James Morris - Apr 27, 2015
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Japan’s magnetic levitation (Maglev) train from the JR Tokai rail company broke the world speed record for rail vehicles by travelling at 603 km/h (375 mph) for about 10 seconds during a test run on an experimental track in the Yamanashi prefecture, according to local media reports.

The test run was done with a seven-car LO series train. During the test run the train travelled at over 600 km per hour for about 10 seconds between the Fuefuki tunnel and Uenohara in Japan’s central prefecture.

This is the second time that it is breaking the world record which it broke for the first time last Thursday reaching 590 km per hour and ending 11 years and 4 months without a new high-speed record.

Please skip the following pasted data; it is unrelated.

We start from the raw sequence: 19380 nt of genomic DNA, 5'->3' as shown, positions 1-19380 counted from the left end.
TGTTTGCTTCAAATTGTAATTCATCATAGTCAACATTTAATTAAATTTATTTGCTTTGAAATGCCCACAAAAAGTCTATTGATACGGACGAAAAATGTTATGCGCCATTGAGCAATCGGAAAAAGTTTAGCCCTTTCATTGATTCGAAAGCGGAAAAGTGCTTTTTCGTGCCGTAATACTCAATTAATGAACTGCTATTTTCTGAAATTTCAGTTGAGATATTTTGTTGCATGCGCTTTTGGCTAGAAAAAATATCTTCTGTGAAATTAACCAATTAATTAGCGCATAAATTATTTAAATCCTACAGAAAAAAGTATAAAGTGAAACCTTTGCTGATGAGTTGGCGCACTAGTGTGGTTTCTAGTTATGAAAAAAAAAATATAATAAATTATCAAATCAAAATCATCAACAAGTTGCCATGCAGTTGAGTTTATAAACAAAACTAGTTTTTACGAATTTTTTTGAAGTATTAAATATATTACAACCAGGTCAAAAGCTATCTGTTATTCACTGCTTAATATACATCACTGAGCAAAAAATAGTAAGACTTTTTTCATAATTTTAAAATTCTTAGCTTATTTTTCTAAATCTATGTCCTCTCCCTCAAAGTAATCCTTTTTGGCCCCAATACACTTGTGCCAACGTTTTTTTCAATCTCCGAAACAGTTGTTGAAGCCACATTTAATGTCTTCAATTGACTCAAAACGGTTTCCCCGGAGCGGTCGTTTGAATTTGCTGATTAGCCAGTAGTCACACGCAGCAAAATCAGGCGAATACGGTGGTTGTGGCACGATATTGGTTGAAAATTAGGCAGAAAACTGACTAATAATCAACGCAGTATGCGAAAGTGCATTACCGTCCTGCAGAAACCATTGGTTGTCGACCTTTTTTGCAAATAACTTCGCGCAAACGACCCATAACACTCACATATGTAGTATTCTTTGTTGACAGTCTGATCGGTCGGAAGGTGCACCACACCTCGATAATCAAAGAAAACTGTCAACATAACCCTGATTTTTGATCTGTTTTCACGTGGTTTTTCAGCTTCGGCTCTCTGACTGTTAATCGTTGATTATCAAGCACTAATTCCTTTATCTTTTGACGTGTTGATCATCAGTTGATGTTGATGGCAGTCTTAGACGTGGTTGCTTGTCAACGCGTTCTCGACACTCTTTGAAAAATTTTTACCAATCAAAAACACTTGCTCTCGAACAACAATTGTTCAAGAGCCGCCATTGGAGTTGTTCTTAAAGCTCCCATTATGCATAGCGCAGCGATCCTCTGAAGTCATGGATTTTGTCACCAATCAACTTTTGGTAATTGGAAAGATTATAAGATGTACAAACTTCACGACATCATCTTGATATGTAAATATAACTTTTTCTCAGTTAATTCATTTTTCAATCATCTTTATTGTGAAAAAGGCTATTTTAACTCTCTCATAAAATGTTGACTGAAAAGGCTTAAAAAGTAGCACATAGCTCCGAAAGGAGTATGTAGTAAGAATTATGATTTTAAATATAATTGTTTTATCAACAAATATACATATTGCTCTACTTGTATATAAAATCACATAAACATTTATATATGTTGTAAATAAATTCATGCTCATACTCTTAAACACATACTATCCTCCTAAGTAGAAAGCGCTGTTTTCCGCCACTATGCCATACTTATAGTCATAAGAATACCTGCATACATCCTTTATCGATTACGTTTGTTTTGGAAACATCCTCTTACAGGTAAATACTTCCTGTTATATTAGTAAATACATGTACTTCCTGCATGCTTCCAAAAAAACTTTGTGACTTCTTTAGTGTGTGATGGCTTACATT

The Japanese company expects to have its high-speed trains in circulation starting in 2017. However it does not plan to operate at a speed above 500 km per hour.

JR Central Runway has been making attempts at the world record in order to collect data and improve operating techniques. After achieving this last world record, the company has put an end to its testing of high-speed performance.

The Maglev train is able to go that fast because of the application of a magnetic charge that makes it move about ten centimetres above a track without touching it. It is a technology that allows the train to move almost twice as fast as traditional high-speed technology. This technology works by using a vacuum tube to lessen the speed limitations caused by air resistance.

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